Eugene Weekly's Earth Day Issue:
Carpe the Carp Stalking the elusive *Kentucky tunain Oregon waters
Pretty, Bad Mute swans in Oregonû
Bees, Baby, Baby, Bees Nonnatives make the world go round
Dont Feed the Birds Wild turkeys are really feral
Not So Big, Not So Bad Wolves return to Oregon, cause a ruckus in Congress
Will Work for Food Nonnative earthworms move slow, compost fast
Crawfish, Crawdad, Crayfish Whatever you call them ... theyre invading Oregon
Will Work for Food
Nonnative earthworms move slow, compost fast
By Rachel Foster
It may be hard to imagine life without earthworms, but the common earthworm and almost all its relatives are not native to North America. It seems that they arrived with European settlers. The earthworms appetite for organic matter can create havoc in forest ecosystems, where native plants and animals depend on a deep litter of decaying leaves. But worms are a boon to gardening and agriculture, devouring plant waste as they aerate and fertilize the soil.û
Common earthworms are sometimes sweetly called natures plough. They are burrowers, and spend most of their time below ground, where they consume soil particles and bits of the leaves they pull down into their tunnels. Other species, such as the red worm or red wiggler, are surface dwellers, pursuing a life between the soil surface and its overlying blanket of organic debris which is their food. They can consume half their weight in food each day, and this voracious appetite can be put to work as a disposal system for unwanted yard and food waste.
A surprisingly large part of a communitys waste is discarded foodû ‹ 16 to 20 percent in Lane County. Much of that could be kept out of landfills if more of us composted at home. Sherry Wellborn, a compost specialist with the city of Eugene, believes we should look on food waste as a valuable resource and keep it in the neighborhood.û
Composting with red worms is a good option. Vermicomposting is a well-established practice with reams of literature. The process is odor-free, relatively clean and doesnt require much space. It can even be done indoors, where the worm bin will be active year-round (red worms are sensitive to extreme heat and freezing temperatures). Worms move quite slowly, so the nonnative factor is not an issue if they arent turned loose.
Wellborn joined with Amazon Neighbors to put in a proposal for a neighborhood matching grant from the city to build a new sort of worm bin as a demonstration project. The bin will serve four adjacent households in her immediate neighborhood. The design is inspired by a bin operated by Rodney Bloom for Food for Lane County that has a simple vertical flow system: a box with a horizontal array of nylon ropes stretched internally between the sides of the box, about two thirds of the way down. Digested stuff falls between the ropes into a harvest area below. A door in the side allows you to rake across the underside of the ropes to bring down more finished material.û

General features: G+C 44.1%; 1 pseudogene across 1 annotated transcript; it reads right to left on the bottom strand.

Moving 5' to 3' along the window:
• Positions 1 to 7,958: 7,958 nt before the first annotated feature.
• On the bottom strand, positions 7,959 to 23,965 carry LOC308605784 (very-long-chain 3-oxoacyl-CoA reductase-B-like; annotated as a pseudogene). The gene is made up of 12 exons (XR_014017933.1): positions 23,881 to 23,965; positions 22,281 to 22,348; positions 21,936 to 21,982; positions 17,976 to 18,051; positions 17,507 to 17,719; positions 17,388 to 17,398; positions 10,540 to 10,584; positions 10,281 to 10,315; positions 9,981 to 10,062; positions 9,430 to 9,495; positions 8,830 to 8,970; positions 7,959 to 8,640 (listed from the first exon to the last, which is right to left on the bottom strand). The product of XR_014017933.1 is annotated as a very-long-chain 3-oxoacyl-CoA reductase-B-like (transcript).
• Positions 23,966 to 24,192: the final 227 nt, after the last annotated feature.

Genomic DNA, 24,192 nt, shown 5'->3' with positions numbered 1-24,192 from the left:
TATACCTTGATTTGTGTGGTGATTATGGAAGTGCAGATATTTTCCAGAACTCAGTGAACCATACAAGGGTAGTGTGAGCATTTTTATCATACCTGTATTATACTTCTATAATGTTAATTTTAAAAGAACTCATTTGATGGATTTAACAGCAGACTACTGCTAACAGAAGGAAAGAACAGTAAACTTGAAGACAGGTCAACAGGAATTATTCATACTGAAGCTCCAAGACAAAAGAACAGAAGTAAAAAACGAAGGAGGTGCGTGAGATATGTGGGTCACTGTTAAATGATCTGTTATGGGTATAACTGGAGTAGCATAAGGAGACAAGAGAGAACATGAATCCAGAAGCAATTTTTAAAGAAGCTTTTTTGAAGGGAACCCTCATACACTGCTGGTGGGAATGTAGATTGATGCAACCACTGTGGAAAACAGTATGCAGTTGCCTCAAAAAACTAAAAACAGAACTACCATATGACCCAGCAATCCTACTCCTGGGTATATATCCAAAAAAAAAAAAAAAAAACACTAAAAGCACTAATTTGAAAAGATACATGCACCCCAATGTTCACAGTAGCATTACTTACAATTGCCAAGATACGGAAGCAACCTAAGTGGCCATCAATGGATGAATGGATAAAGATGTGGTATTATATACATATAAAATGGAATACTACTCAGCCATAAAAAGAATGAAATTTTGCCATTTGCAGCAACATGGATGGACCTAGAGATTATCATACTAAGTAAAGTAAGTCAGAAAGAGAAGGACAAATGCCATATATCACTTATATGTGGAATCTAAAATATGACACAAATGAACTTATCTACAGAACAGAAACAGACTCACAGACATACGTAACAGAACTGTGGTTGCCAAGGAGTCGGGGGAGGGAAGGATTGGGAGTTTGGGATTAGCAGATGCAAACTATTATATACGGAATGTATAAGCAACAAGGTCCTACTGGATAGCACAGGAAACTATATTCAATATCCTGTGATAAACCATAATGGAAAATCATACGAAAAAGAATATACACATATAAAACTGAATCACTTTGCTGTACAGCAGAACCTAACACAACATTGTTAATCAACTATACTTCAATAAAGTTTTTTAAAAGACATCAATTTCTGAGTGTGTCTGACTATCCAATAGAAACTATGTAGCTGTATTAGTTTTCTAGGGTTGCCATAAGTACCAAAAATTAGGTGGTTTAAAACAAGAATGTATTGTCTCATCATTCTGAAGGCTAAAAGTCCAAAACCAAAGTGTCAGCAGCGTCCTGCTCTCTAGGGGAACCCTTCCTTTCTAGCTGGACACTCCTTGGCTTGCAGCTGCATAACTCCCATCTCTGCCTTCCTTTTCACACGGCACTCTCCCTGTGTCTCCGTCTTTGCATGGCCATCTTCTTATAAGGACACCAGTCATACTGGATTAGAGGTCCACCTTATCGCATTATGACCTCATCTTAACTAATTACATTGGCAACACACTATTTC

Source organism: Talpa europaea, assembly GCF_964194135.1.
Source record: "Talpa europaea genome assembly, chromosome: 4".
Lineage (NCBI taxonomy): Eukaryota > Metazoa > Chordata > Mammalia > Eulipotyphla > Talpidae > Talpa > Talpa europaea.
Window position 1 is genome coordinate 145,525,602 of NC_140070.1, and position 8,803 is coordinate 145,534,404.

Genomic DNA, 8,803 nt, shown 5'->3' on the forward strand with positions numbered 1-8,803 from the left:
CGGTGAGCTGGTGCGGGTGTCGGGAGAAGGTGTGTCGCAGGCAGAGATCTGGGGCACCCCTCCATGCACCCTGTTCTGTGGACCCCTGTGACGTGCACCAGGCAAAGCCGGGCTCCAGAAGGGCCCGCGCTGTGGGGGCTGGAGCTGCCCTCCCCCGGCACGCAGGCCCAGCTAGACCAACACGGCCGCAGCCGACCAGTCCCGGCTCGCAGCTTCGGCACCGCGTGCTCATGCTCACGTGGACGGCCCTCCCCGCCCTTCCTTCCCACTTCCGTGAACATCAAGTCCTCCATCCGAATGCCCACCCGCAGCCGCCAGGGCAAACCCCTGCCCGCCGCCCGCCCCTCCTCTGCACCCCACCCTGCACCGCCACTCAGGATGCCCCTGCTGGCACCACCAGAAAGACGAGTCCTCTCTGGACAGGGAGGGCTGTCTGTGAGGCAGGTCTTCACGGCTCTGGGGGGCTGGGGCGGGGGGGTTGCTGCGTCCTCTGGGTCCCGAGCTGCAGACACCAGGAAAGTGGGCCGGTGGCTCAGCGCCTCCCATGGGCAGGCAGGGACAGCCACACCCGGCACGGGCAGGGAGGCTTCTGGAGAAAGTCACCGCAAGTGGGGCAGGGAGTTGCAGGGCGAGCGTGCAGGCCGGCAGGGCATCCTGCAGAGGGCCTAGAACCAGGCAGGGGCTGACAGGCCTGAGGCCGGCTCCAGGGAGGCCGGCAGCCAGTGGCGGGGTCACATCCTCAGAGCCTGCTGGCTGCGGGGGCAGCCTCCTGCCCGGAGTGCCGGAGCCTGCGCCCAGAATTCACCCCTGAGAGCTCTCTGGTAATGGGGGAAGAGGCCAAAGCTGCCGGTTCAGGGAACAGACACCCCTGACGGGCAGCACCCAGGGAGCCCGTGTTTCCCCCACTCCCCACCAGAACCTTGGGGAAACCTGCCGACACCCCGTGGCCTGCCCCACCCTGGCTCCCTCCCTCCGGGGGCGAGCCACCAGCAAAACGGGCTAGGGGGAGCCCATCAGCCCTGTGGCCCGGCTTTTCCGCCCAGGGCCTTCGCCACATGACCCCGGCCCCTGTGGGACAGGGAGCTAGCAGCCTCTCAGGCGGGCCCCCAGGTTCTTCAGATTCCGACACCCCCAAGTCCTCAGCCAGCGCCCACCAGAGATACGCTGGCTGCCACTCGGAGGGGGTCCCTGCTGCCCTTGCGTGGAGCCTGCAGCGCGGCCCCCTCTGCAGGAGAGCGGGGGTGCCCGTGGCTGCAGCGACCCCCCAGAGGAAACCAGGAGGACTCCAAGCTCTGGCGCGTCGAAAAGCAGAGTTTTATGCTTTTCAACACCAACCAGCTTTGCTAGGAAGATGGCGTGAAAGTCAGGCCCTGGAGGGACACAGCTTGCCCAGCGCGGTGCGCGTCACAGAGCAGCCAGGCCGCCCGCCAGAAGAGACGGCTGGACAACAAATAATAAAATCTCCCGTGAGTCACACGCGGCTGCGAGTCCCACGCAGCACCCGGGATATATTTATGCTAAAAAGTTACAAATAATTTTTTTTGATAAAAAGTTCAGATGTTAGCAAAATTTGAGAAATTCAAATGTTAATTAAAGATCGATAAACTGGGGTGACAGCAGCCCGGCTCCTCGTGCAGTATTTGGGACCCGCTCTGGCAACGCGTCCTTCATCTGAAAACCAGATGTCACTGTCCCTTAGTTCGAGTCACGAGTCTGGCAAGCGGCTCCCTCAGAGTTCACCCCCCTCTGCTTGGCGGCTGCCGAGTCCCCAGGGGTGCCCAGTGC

To get around rot issues and dispense with the need for carpentry skills, Wellborn proposes using a ready-made, totally recyclable HDPE shipping crate, 30 x 30 x 54 inches high. You will need to cut a hole in one hinged side to form a door, add a fastener at the top of the door, and punch holes to thread 1/4" braided nylon rope from side to side, two inches on center. (Wellborn believes that Dan Holcombe of Oregon Soil in Corvallis pioneered this vertical flow-through system.)
To put such a bin to work, you place some straw on top of ropes, then layer in moistened, high-carbon worm bedding such as leaves, straw, shredded paper or sawdust (bedding should be moist, not dripping wet) alternating with food scraps or coffee grounds. Then pop in a ball of red worms, which you can probably obtain from a neighbor, if not from your own garden. Keep adding food scraps, covering each addition with bedding. Go easy with onions and citrus peels, Wellborn says, as too much will hurt the worms skin.û
Food scraps can contain a lot of water, so add enough bedding to the keep moisture level moderate. Worms dont like to be too wet, and may leave if things get soggy. The bin will drip, so put it on the ground or on a palette so water can drain away. By the time the average household has filled the bin almost to the top, you can harvest some compost from the bottom, which will lower the level in the box so you can add more material. Harvesting should not bring down too many worms, because they will be working further up the pile by then.û
What the worms are eating is mostly bacteria, as well as fungi, nematodes, protozoa and organic matter. Worms have no teeth with which to bite off pieces of food, but they do ingest particles small enough to pass into the esophagus. Because worms eat and break down potential pathogens, compost made this way should be disease-free. If you put in weed seeds, however, they will still be viable.û
Locate the bin out of the sun, to avoid overheating. When the temperatures drop into the 20s, your worms will need help: either insulate the bin with leaves, blankets, straw, etc., or create a small øhot build" in the pile that the worms can snuggle up to. The hot-build can be food scraps mixed with coffee grounds or manure ‹ something that will heat up fast.
The Willamette Valley has a unique earthworm species ‹ the Oregon giant earthworm ‹ which can grow over four feet long and is threatened by nonnative earthworms, www.xerces.org/oregon-giant-earthworm For more information on the nonnative earthworm issue go to greatlakeswormwatch.org and dont release your composting or fishing bait worms into the wild.